It’s a Bard life but it’s steel popular

Debbie Korley (Ophelia) in YPS Hamlet
Debbie Korley (Ophelia) in YPS Hamlet
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EVEN as an experienced actor Dharmesh Patel admits young audiences on the road have taught him a thing or two about Shakespeare’s most famous name.

“We went to this school and asked the pupils whether they though Hamlet was a hero or a villain,” he recalls as the Royal Shakespeare Company prepared to send its Young People’s Shakespeare to Rotherham.

Dharmesh Patel (Hamlet) - credit Hugo Glendinning

Dharmesh Patel (Hamlet) - credit Hugo Glendinning

“One of the children turned around to me and said ‘He’s a villain because it’s his fault that everyone dies at the end; no-one else is to blame, and the consequences of his choices forced five or six people to die by the end of the play.’

“I sat there and thought how incredible that comment was. It hadn’t crossed my mind, and I’d been living in Hamlet’s head for about 10 weeks.

“Another pupil said ‘Oh no, it’s Claudius’s fault. By Claudius killing Old Hamlet he’s infected the whole of Denmark’.

“I sat there again and thought these were questions that I, an actor who was playing Hamlet, should be asking myself.

“Yet here I was with nine and 10-year-olds debating these complex, diverse questions – questions that I, as an almost 30-year-old man, was still incapable of asking.

“They opened my eyes to how complex Hamlet was. I went back home and I really worked on Hamlet.

“It’s thanks to that very first school that Hamlet is what it is now, because I genuinely don’t believe I did a good enough job in the first couple of shows.

“So I’ll always remember those two young children who said those things to me.”

It’s no wonder Dharmesh seems to relish taking this celebrated text to other pupils and young people in 2011, even if what should be a four-hour play is condensed 70 minutes to make it more accessible.

“We want to introduce Shakespeare to a younger audience, make them aware of his work, to help teach them about his work and to excite them, because I believe that if you encounter something at a younger age you’re more likely to enjoy and love it.”

“It’s important we introduce Shakespeare to young people, but what’s also important is that people of all ages and backgrounds get the chance to enjoy his work.

“My family comes from a very working class background. They didn’t go to the theatre and, like a lot of adults, they thought Shakespeare was difficult.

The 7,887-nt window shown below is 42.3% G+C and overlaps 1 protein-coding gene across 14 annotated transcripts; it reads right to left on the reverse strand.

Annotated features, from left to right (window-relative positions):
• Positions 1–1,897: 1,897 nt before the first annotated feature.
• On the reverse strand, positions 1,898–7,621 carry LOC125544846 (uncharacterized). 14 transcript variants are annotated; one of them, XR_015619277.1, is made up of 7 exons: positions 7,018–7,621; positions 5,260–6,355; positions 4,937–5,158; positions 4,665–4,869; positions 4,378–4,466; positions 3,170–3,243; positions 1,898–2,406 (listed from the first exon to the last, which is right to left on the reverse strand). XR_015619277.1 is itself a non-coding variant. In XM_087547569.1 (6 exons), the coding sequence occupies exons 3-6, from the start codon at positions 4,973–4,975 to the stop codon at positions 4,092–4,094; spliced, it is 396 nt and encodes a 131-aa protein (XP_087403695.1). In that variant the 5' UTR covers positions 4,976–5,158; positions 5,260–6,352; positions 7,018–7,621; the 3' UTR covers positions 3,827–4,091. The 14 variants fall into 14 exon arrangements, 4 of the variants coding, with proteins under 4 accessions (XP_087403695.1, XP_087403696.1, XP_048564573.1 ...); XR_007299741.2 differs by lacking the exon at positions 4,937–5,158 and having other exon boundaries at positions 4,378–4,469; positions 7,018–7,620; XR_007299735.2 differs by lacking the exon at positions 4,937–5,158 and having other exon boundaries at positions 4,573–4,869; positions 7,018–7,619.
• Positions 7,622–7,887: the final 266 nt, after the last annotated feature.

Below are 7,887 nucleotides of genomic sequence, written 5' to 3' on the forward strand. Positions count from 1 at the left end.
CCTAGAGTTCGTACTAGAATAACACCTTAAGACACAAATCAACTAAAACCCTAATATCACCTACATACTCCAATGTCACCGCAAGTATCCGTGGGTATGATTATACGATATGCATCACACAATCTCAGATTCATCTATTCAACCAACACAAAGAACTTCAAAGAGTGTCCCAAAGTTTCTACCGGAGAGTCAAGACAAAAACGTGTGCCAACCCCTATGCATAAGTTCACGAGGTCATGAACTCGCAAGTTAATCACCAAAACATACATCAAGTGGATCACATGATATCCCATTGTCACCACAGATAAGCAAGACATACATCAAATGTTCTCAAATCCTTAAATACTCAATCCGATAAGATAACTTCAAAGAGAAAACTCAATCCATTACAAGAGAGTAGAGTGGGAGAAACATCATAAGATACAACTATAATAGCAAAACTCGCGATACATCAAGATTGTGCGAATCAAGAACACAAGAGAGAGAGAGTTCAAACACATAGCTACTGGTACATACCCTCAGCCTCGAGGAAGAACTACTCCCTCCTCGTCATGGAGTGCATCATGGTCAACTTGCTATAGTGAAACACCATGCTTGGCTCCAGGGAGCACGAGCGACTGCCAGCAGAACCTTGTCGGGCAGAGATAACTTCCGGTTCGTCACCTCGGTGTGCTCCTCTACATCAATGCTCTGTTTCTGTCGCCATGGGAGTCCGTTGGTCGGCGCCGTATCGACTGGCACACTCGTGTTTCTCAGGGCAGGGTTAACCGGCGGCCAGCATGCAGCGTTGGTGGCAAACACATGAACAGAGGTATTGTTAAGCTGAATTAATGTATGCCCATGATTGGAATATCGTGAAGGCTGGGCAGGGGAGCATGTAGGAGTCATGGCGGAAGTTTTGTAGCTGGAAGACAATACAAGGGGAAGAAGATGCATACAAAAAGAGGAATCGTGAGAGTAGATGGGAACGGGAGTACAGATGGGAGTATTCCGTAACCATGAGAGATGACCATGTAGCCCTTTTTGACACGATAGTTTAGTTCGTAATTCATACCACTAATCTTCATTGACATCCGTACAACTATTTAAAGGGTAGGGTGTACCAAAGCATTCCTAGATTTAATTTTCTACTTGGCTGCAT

“But YPS Hamlet is a really good, accessible and enjoyable introduction to Shakespeare’s work – it can be a great day out for families.”

Visits to three Rotherham schools this week culminates in two family performances at Magna Science Adventure Centre tomorrow and Saturday.

Dharmesh admits his own classroom introduction to the Bard wasn’t always as invigorating as that offered by the YPS.

“My experience at school was very dull. We basically sat around a table and read a text,” he recalls.

“We never performed it, never read it out loud. We would just sit there and read and then answer questions. It was probably the worst thing I ever did in my life.

“By getting Shakespeare up on its feet and by allowing young people to encounter it physically, mentally, intelligently, we allow them to delve deep into the world of these complex characters.

“I hate seeing children sitting at a desk reading a text which was written 400 years ago and not understanding it, and a teacher looking at you like you’re stupid.”

Dharmesh trained at Liverpool’s Hope Street Physical Theatre School and not only went on to act but took a Postgraduate Award in the teaching of Shakespeare.

And that means he does more than take a curtain call when Hamlet concludes.

“At the end of each performance we do workshops with young people in the schools or theatres, a really important part of our visit.

“The workshop gives young people the chance to interact with the actors and ask questions, maybe about anything that wasn’t made clear during the performance.

“The great thing about a young audience is that, partly because they’re in their own environment, they are very honest in their opinion. So if they don’t understand something, they will say.

“And if they don’t understand then we, the actors, haven’t done our jobs properly.”

Hamlet is at Templeborough from 7.30pm on Friday and 2pm on Saturday. Tickets, £10 per adult, £5 child, from